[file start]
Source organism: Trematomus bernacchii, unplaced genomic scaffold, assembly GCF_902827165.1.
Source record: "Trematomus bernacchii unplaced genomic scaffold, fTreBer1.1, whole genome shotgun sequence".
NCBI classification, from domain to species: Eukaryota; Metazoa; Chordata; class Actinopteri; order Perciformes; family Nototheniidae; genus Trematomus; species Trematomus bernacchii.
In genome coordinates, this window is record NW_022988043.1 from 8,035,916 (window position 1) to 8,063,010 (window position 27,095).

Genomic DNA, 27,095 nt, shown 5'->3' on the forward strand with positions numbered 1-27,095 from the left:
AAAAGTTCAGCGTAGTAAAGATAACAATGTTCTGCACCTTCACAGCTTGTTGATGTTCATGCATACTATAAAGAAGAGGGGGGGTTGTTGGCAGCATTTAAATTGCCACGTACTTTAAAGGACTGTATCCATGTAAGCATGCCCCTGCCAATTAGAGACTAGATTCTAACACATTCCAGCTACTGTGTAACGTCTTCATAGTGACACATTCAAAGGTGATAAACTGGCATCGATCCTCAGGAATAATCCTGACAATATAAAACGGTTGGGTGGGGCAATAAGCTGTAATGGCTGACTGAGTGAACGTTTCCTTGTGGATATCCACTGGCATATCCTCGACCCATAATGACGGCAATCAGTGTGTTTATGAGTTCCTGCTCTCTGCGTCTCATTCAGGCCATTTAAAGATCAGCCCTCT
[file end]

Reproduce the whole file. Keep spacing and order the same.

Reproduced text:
Source organism: Trematomus bernacchii, unplaced genomic scaffold, assembly GCF_902827165.1.
Source record: "Trematomus bernacchii unplaced genomic scaffold, fTreBer1.1, whole genome shotgun sequence".
NCBI classification, from domain to species: Eukaryota; Metazoa; Chordata; class Actinopteri; order Perciformes; family Nototheniidae; genus Trematomus; species Trematomus bernacchii.
In genome coordinates, this window is record NW_022988043.1 from 8,035,916 (window position 1) to 8,063,010 (window position 27,095).

Genomic DNA, 27,095 nt, shown 5'->3' on the forward strand with positions numbered 1-27,095 from the left:
AAAAGTTCAGCGTAGTAAAGATAACAATGTTCTGCACCTTCACAGCTTGTTGATGTTCATGCATACTATAAAGAAGAGGGGGGGTTGTTGGCAGCATTTAAATTGCCACGTACTTTAAAGGACTGTATCCATGTAAGCATGCCCCTGCCAATTAGAGACTAGATTCTAACACATTCCAGCTACTGTGTAACGTCTTCATAGTGACACATTCAAAGGTGATAAACTGGCATCGATCCTCAGGAATAATCCTGACAATATAAAACGGTTGGGTGGGGCAATAAGCTGTAATGGCTGACTGAGTGAACGTTTCCTTGTGGATATCCACTGGCATATCCTCGACCCATAATGACGGCAATCAGTGTGTTTATGAGTTCCTGCTCTCTGCGTCTCATTCAGGCCATTTAAAGATCAGCCCTCT